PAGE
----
S3 proxy plugin

The s3-proxy plugin provides a way to proxy to files stored in an S3 bucket that you own. This is useful if you have a large set of media files (images, videos, PDFs, etc.) that change infrequently, or not at all, and thus inefficient to be constantly re-deploying as part of your main website.

The plugin will honor any cache headers set in the S3 metadata, or you can configure the plugin to override the cache headers. The origin S3 bucket does not need to be configured for web hosting. The files will be cached on the Aerobatic CDN for accelerated downloads.

Usage

plugins:
  - name: s3-proxy
    path: /s3-media
    options:
      bucket: bucket-name
      accessKeyId: $S3_ACCESS_KEY_ID
      secretAccessKey: $S3_SECRET_ACCESS_KEY
      overrideCacheControl: max-age=2592000
      region: us-west-2

In the example above the plugin is mounted at the path /s3-media, but it doesn’t expect a folder in S3 called s3-media. The S3 path corresponds to everything that follows /s3-media/ in the URL sent to the proxy plugin. So if you had the following HTML:

<img src="/s3-media/images/photos/rainbow.jpg">

The proxy will request the S3 object from your bucket with the key images/photos/rainbow.jpg - assuming you do not have a prefix option specified. If the value of prefix is set to “website”, then the expected S3 path becomes website/images/photos/rainbow.jpg.

Options

accessKeyId

The AWS access key of the IAM user to connect to S3 with (environment variable recommended).

secretAccessKey

The AWS secret access key (environment variable recommended).

region

The AWS region of the bucket, i.e. “us-west-2”.

bucket

The name of the S3 bucket.

prefix

Optional path to the root S3 folder where the files to be hosted live. If omitted, the http requests to the proxy need to mirror the full S3 path.

defaultCacheControl

Value of the Cache-Control header to use if the metadata from the S3 object does not specify it’s own value.

overrideCacheControl

Value of the Cache-Control header that is applied to the response even if there there is a different value on the S3 object metadata.

Creating the AWS IAM user

The accessKeyId and secretAccessKey options should correspond to an IAM user that has the s3:GetObject permission. For security reasons it is recommended that you create a dedicated IAM user whose only permissions are to read from the bucket that you are proxying to.

  1. To create the IAM user, follow these instructions. You can name the user anything you like, but something descriptive like AerobaticS3Proxy will help make it obvious what it’s for. Make sure that Generate an access key for each user is selected. This user does not require a password.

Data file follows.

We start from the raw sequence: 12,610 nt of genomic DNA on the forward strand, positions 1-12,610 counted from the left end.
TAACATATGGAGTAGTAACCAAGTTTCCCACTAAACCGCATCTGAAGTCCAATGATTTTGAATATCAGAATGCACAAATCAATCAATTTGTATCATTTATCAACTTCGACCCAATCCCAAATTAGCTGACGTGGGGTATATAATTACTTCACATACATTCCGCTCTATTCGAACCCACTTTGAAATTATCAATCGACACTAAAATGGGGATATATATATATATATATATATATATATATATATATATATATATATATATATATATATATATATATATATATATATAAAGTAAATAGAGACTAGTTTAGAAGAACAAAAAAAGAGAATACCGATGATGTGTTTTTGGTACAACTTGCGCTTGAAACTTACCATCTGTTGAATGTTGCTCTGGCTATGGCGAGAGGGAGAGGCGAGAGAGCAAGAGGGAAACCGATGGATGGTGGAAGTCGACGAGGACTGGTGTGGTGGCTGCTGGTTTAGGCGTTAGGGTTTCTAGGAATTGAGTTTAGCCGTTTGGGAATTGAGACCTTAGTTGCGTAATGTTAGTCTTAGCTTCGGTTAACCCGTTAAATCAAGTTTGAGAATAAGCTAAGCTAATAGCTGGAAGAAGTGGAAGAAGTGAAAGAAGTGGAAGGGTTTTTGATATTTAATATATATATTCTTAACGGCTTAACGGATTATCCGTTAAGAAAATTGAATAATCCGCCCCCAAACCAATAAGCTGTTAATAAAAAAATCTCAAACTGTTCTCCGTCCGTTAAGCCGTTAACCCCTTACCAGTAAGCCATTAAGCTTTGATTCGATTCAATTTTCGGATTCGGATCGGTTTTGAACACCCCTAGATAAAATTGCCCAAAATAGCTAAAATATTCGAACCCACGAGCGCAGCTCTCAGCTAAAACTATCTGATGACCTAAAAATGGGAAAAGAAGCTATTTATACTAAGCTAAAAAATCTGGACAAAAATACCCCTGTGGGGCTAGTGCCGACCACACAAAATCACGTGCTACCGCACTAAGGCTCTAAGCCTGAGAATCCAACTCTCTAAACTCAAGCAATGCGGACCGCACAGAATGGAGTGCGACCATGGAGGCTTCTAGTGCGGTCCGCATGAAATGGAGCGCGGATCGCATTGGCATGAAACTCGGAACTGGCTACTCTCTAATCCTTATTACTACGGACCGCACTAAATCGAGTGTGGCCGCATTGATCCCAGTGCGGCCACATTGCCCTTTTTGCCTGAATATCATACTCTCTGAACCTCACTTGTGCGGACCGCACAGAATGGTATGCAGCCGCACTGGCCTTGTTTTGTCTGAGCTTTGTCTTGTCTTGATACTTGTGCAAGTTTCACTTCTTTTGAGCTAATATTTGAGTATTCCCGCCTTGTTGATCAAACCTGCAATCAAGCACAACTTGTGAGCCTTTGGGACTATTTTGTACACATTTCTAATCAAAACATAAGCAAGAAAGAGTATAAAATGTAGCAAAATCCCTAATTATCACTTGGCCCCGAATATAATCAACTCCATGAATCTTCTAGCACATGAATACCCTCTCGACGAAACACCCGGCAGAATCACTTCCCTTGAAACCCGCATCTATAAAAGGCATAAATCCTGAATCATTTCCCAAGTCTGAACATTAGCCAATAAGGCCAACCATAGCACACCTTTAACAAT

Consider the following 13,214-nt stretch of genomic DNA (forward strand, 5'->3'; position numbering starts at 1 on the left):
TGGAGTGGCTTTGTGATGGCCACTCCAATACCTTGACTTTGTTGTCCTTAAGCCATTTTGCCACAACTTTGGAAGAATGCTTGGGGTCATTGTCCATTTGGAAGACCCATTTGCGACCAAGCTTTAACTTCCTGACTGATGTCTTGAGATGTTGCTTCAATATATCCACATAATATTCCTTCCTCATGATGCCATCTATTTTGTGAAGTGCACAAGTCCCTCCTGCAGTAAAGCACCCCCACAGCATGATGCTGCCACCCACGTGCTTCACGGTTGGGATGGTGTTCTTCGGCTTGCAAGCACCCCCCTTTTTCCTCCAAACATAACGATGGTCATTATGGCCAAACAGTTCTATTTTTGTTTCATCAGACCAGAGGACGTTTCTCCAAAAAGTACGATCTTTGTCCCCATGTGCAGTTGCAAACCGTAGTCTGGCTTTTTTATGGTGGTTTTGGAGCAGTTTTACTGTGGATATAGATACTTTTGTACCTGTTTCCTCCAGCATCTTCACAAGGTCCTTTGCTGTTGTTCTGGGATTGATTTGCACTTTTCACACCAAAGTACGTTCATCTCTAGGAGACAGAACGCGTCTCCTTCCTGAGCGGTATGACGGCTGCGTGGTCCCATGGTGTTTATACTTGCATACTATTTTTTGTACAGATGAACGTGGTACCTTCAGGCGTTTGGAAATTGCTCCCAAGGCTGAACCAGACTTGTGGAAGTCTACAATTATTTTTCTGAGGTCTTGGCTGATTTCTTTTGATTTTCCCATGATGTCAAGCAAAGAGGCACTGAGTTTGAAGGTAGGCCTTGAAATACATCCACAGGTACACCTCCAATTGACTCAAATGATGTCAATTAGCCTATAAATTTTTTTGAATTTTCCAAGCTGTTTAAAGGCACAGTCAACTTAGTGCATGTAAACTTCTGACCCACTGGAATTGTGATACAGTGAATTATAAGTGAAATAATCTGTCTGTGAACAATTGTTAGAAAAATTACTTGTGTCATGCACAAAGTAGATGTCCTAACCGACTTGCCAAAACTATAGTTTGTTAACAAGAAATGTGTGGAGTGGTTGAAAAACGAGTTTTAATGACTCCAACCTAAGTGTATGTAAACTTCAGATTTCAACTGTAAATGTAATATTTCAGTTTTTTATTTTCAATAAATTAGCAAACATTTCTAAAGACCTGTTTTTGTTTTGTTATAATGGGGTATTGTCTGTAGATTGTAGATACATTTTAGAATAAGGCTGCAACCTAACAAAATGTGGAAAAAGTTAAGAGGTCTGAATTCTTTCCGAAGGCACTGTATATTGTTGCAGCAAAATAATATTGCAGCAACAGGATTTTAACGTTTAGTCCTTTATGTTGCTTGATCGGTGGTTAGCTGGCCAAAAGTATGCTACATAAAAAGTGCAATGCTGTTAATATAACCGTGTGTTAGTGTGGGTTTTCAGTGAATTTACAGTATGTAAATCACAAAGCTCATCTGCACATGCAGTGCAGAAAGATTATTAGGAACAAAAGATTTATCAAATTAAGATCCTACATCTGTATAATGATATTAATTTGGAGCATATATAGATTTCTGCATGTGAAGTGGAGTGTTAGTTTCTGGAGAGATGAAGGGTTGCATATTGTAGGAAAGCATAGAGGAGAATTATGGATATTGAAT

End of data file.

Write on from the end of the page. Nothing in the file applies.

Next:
2. Download or copy and paste the access key and secret key. These will be stored later as Aerobatic environment variables.
  3. Now you need to attach an IAM policy to the user to control which actions the user can perform. On the IAM user summary screen perform the following sequence of navigations: click Permissions tab > Create User Policy > Custom Policy > Select button at right.
  4. In the Policy Name enter a value like “AerobaticS3ProxyPolicy”. In the Policy Document paste the contents below making sure to replace <your_bucket_name> appropriately.
  5. Store the AWS_ACCESS_KEY_ID and AWS_SECRET_ACCESS_KEY values you got from step 1 as environment variables in the Aerobatic console following these instructions.
  6. Finally, configure the s3-proxy plugin in your aerobatic.yml file referencing the environment variables as shown in the example usage at the top of this page.

Policy Document

{
  "Version": "2012-10-17",
  "Statement": [
    {
      "Sid": "Stmt1447214909000",
      "Effect": "Allow",
      "Action": ["s3:GetObject"],
      "Resource": ["arn:aws:s3:::<your_bucket_name>/*"]
    }
  ]
}

S3 transfer charges

If your S3 bucket is located in a different region than our EC2 origin server handling a proxied request, then you will incur standard S3 cross region transfer rates of $0.020 per GB. We currently operate origin servers in both us-west-2 and eu-central-1. So if your bucket is in us-west-2 and a US based visitor to your website (who is most likely routed to our us-west-2 servers), you will not incur any AWS charges. The same would be true for European visitors if your bucket is in eu-central-1.

You can mitigate these charges, and boost download performance at the same time, by either setting the Cache-Control in the S3 object metadata or setting the defaultCacheControl or overrideCacheControl options described above. If you know that the contents of the S3 objects are not going to change, you can set an aggressive Expires value which will result in the vast majority of HTTP requests for proxied objects to be served from the CloudFront edge cache, avoiding the hit on your bucket entirely.

Cache invalidation

While a surefire way to force all clients to get the latest version of an object is to upload it to S3 with a new name, that’s not always a desirable option. If you want to overwrite an object and preserve the original name, Aerobatic provides an alternate mechanism to modify the URL to ensure that all clients immediately receive the updated version.

Simply include a segment in the URL path that starts with a double dash:

<!-- original -->
<img src="/s3-proxy/images/screenshot.png">

<!-- after re-uploading screenshot.png -->
<img src="/s3-proxy/--1/images/screenshot.png">

<!-- after re-uploading screenshot.png again -->
<img src="/s3-proxy/--2/images/screenshot.png">

The special double-dash segment will be stripped out of the S3 key, so you don’t actually create a folder in S3 called --1. This is just a way to force the CDN, browser, and any other caches to interpret the request as a unique object.

More details on how to use the S3 Proxy can be found in this blog post.